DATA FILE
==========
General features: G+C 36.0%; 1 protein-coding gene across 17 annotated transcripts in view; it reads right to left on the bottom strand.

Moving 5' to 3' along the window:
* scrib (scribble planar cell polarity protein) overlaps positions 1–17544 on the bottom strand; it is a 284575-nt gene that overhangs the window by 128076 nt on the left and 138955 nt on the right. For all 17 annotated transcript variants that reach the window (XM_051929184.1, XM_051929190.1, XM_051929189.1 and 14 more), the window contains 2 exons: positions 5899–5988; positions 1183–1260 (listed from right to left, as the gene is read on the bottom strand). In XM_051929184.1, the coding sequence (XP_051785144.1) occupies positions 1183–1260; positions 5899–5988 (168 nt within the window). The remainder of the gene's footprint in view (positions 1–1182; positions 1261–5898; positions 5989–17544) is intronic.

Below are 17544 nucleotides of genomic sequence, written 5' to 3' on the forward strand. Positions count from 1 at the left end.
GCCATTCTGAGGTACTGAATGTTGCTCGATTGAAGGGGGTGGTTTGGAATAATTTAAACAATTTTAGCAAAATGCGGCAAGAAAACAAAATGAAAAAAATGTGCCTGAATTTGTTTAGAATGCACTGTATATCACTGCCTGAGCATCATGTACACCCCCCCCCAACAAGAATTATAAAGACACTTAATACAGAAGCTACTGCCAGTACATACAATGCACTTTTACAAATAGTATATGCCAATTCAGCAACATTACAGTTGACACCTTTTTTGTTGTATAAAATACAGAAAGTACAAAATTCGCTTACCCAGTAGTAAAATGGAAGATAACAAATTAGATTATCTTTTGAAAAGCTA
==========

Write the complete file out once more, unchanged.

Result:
General features: G+C 36.0%; 1 protein-coding gene across 17 annotated transcripts in view; it reads right to left on the bottom strand.

Moving 5' to 3' along the window:
* scrib (scribble planar cell polarity protein) overlaps positions 1–17544 on the bottom strand; it is a 284575-nt gene that overhangs the window by 128076 nt on the left and 138955 nt on the right. For all 17 annotated transcript variants that reach the window (XM_051929184.1, XM_051929190.1, XM_051929189.1 and 14 more), the window contains 2 exons: positions 5899–5988; positions 1183–1260 (listed from right to left, as the gene is read on the bottom strand). In XM_051929184.1, the coding sequence (XP_051785144.1) occupies positions 1183–1260; positions 5899–5988 (168 nt within the window). The remainder of the gene's footprint in view (positions 1–1182; positions 1261–5898; positions 5989–17544) is intronic.

Below are 17544 nucleotides of genomic sequence, written 5' to 3' on the forward strand. Positions count from 1 at the left end.
GCCATTCTGAGGTACTGAATGTTGCTCGATTGAAGGGGGTGGTTTGGAATAATTTAAACAATTTTAGCAAAATGCGGCAAGAAAACAAAATGAAAAAAATGTGCCTGAATTTGTTTAGAATGCACTGTATATCACTGCCTGAGCATCATGTACACCCCCCCCCAACAAGAATTATAAAGACACTTAATACAGAAGCTACTGCCAGTACATACAATGCACTTTTACAAATAGTATATGCCAATTCAGCAACATTACAGTTGACACCTTTTTTGTTGTATAAAATACAGAAAGTACAAAATTCGCTTACCCAGTAGTAAAATGGAAGATAACAAATTAGATTATCTTTTGAAAAGCTA